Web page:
Google on Monday said it would shut down its social network faster than expected amid evidence that a second technical glitch may have exposed the personal data of 52 million more users than previously known.
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The tech giant announced last October that it would shut down Google Plus due to low usage and cybersecurity challenges, noting that it had patched a bug in March 2018 that had briefly exposed private information of roughly 500,000 users. The leaked information included names, email addresses and other sensitive details.
In a new blog post, Google said it will shutter the platform within the next 90 days after discovering a second bug briefly allowed app developers to view the personal data of about 52.5 million users. The bug revealed details such as name, email address and occupation, but did not give developers access to financial data.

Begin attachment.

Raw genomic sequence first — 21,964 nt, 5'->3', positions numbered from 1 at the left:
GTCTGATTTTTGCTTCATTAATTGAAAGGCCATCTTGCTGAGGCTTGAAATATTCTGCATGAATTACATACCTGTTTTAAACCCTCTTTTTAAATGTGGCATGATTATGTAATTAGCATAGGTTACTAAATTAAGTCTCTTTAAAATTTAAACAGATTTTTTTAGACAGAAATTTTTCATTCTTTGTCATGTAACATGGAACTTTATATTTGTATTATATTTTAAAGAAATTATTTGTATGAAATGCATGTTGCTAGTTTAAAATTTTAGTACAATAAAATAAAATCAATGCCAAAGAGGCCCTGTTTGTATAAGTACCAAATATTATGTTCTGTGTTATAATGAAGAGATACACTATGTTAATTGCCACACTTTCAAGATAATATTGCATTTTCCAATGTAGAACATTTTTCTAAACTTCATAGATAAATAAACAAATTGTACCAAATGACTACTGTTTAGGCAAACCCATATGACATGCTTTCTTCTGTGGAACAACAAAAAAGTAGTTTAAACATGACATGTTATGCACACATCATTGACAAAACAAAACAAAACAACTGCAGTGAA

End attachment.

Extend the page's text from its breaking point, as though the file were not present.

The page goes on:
“No third party compromised our systems, and we have no evidence that the developers who inadvertently had this access for six days were aware of it or misused it in any way,” said David Thacker, Google’s vice president of product management.
The disclosure comes one day before Google CEO Sundar Pichai is set to testify before Congress to address concerns about political bias on its platforms. President Trump has repeatedly criticized the tech giant in recent months, arguing that it suppresses conservative voices.